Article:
Covid 4th wave begins in clusters in Dhaka, say public health experts urging caution
As the country’s daily Covid-19 cases crossed the 1,000 mark on Wednesday after nearly four months, experts feared that the fourth wave of the pandemic has begun in some clusters in the capital.
They said two Omicron sub-variants–BA.4 and BA.5–are probably fuelling the fresh spike in Covid infections like in some other countries in the world, and warned that coming weeks could see exponential growth in daily Covid-19 cases as the community transmission may begin soon.
The public health experts, however, think the new wave is unlikely to be as virulent as the previous ones since a very large number of people have some sort of antibodies gained either by infection or vaccination.
DGHS spokesperson Dr Robed Amin, IEDCR adviser Dr M Mushtuq Husain and former World Health Organisation (WHO) Regional Advisor Muzaherul Huq made the observations while talking to UNB.
They emphasised on strict maintaining Covid-19 protocols, including the cent per cent use of masks and ramping up of vaccination to bring the most elderly persons under the coverage of the booster dose of the Covid vaccines to slow down the infection.
Bangladesh recorded 1,319 new cases and one death on Thursday while one death and 1,135 cases on Wednesday.
The country recorded over 1000 Covid cases (1409 cases) with 11 deaths last on February 25.
The daily-case positivity rate jumped to 14.32 per cent from Wednesday’s 13.30 per cent as 9,214 samples were tested, according to the Directorate General of Health Services (DGHS).
According to the data provided by the DGHS, more than 11.86 core people have so far received two doses of Covid vaccines while 12.89 crore people the first dose.
Besides, over 2.80 crore people have received booster dose in the country. The government has so far inoculated only the people aged 12 and above against Covid-19.
Talking to UNB, Robe Amin said Omicron’s sub-variant BA.4 and BA.5 have been spreading in many places globally. “I think the transmission of these two sub-variants is behind the surge in Covid cases in our country. We’re waiting for the gene sequencing report to be confirmed about it.”
He said the uptrend of the virus cases will continue for at least three more weeks. “But this wave may not be a virulent one. As the hospitalisation is still very low compared to the growing cases, we can assume this wave may not be a severe one.”
Unlike many other countries in the world, Robed said the Bangladesh government is yet to relax the health safety rules and guidelines, including wearing masks, to remain safe from the virus. But people are not following it. That’s why the virus cases are increasing again.”
The DGHS official said Dhaka city is now witnessing the cluster transmission of the virus at different pockets, but it won’t be possible to control as people are roaming here and there without wearing masks and maintaining other health safety rules.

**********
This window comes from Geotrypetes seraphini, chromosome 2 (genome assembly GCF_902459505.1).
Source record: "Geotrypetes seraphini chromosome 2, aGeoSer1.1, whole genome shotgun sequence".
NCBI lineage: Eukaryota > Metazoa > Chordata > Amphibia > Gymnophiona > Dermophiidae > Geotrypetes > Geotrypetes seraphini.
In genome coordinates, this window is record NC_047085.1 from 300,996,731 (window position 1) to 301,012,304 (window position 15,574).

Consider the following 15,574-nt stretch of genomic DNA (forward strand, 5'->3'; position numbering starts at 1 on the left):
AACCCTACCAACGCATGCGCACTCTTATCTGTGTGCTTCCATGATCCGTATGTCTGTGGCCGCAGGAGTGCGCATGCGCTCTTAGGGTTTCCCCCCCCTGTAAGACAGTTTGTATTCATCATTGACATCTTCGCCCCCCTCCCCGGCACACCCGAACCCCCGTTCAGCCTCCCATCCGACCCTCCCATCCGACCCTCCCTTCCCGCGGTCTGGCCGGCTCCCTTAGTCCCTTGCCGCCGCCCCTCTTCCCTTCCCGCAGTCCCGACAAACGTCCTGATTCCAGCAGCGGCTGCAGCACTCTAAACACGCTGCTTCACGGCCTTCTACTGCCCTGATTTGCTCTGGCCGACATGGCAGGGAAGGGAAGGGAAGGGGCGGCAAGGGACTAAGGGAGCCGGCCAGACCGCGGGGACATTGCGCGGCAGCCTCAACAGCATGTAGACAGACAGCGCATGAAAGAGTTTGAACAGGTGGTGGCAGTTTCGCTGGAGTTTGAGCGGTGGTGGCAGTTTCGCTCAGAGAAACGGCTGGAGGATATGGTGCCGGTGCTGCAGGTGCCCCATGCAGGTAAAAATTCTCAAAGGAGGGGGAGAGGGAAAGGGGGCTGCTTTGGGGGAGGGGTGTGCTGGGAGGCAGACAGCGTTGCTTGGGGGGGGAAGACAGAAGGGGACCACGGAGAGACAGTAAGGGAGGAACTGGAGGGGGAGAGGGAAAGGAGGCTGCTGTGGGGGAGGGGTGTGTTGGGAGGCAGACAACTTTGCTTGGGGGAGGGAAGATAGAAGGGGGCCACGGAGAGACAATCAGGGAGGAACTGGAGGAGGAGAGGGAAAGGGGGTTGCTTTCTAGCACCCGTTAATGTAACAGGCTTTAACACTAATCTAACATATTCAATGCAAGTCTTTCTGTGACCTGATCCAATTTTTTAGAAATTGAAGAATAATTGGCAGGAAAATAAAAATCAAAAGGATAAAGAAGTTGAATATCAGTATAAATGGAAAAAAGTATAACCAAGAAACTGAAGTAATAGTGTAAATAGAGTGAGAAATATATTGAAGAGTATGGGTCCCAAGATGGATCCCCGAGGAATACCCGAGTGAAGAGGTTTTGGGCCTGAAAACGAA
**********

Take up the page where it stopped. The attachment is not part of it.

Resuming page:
He also said they are still not getting the genuine picture of the Covid transmission as many people having the symptoms of the virus are not going for Covid tests.
He said they are ready to tackle if the Covid situation deteriorates further. “Around 2000 hospital beds are ready to treat the Covid patients. “People’s awareness about maintaining health safety rules and wearing masks is now necessary to tackle the situation and contain the transmission.”
Besides, Robed urged people to receive the booster dose of the vaccines. “Still many people did not receive the third dose. The infection may not be stopped by the vaccination, but it can lessen the severity. So, the elderly people and those who have comorbidities should receive the third dose alongside strictly maintaining the health safety rules.
Dr M Mushtuq said a sudden rise in Covid cases is an indication that Bangladesh has been witnessing the fourth wave of the pandemic.
He said the virus cases may continue to rise for three weeks if people properly follow the health protocols. “The virus has been spreading on a cluster basis in Dhaka while some districts are also witnessing sporadic transmission. “But the community transmission will begin soon.” ‘
The public health expert said the new wave was inevitable but it came a bit earlier due to people’s apathy to maintain health safety rules and wearing masks. “On the other hand, the immunity gained through the natural infection or vaccination decays after three months.”
“We hope this wave won’t be deadly one as around 70 per cent people already received two doses of the vaccines, while many people have natural antibodies through the exposer to the virus,” Mushtuq said.
He, however, warned that the elderly and immune compromised people should be given the third dose of the vaccine as early as possible to reduce mortality.
Besides, the expert said the government should strictly enforce the health safety rules and discourage mass gatherings, public rallies and social gatherings.
Dr. Mushtaq said, “We have to find out who are not yet vaccinated. Older people, especially those who have not taken the booster dose, must be vaccinated.”
He said the government should immediately go for contract tracing to identify people who came close to the infected people and send them to isolation centres. “We should now strictly follow it as the number of cases is still very low.
Besides, he said the government should encourage people having symptoms of the virus to undergo Covid tests. “Testing, contract tracing and isolation are the basic principles to contain the virus. If the virus-carrying people remind unidentified it will be difficult to contain the transmission.”
Dr Muzaher said the government should prepare the upazia health centres for providing people necessary treatment to reduce the mortality as the virus may spread to different districts.